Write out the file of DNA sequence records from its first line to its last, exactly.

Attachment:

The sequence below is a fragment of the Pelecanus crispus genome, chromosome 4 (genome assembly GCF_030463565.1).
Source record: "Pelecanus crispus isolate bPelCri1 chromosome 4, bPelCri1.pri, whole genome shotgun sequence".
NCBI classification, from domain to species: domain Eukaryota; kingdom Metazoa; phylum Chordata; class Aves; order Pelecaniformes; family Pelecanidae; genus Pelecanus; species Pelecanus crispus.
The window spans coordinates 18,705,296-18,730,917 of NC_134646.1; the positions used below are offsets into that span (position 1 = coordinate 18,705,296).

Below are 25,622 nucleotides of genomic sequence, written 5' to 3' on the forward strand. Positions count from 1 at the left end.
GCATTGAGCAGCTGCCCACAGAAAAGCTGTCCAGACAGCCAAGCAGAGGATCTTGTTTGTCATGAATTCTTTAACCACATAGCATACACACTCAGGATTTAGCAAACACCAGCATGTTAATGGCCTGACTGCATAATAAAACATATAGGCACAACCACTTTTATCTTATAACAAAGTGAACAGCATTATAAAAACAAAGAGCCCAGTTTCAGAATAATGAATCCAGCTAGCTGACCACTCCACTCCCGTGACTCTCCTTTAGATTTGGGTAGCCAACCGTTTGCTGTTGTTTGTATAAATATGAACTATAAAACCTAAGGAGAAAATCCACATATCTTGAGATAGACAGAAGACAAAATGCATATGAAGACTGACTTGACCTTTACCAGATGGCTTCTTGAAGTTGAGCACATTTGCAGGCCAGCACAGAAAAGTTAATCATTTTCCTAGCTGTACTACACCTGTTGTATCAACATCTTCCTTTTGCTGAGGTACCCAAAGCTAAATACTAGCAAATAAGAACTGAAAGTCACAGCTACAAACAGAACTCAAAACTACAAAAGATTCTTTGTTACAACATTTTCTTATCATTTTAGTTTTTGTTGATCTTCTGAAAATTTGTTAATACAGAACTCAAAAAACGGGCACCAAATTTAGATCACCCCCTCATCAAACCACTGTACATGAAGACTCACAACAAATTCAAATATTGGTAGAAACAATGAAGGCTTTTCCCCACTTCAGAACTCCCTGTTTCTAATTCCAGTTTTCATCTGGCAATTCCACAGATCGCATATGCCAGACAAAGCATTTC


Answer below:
The sequence below is a fragment of the Pelecanus crispus genome, chromosome 4 (genome assembly GCF_030463565.1).
Source record: "Pelecanus crispus isolate bPelCri1 chromosome 4, bPelCri1.pri, whole genome shotgun sequence".
NCBI classification, from domain to species: domain Eukaryota; kingdom Metazoa; phylum Chordata; class Aves; order Pelecaniformes; family Pelecanidae; genus Pelecanus; species Pelecanus crispus.
The window spans coordinates 18,705,296-18,730,917 of NC_134646.1; the positions used below are offsets into that span (position 1 = coordinate 18,705,296).

Below are 25,622 nucleotides of genomic sequence, written 5' to 3' on the forward strand. Positions count from 1 at the left end.
GCATTGAGCAGCTGCCCACAGAAAAGCTGTCCAGACAGCCAAGCAGAGGATCTTGTTTGTCATGAATTCTTTAACCACATAGCATACACACTCAGGATTTAGCAAACACCAGCATGTTAATGGCCTGACTGCATAATAAAACATATAGGCACAACCACTTTTATCTTATAACAAAGTGAACAGCATTATAAAAACAAAGAGCCCAGTTTCAGAATAATGAATCCAGCTAGCTGACCACTCCACTCCCGTGACTCTCCTTTAGATTTGGGTAGCCAACCGTTTGCTGTTGTTTGTATAAATATGAACTATAAAACCTAAGGAGAAAATCCACATATCTTGAGATAGACAGAAGACAAAATGCATATGAAGACTGACTTGACCTTTACCAGATGGCTTCTTGAAGTTGAGCACATTTGCAGGCCAGCACAGAAAAGTTAATCATTTTCCTAGCTGTACTACACCTGTTGTATCAACATCTTCCTTTTGCTGAGGTACCCAAAGCTAAATACTAGCAAATAAGAACTGAAAGTCACAGCTACAAACAGAACTCAAAACTACAAAAGATTCTTTGTTACAACATTTTCTTATCATTTTAGTTTTTGTTGATCTTCTGAAAATTTGTTAATACAGAACTCAAAAAACGGGCACCAAATTTAGATCACCCCCTCATCAAACCACTGTACATGAAGACTCACAACAAATTCAAATATTGGTAGAAACAATGAAGGCTTTTCCCCACTTCAGAACTCCCTGTTTCTAATTCCAGTTTTCATCTGGCAATTCCACAGATCGCATATGCCAGACAAAGCATTTC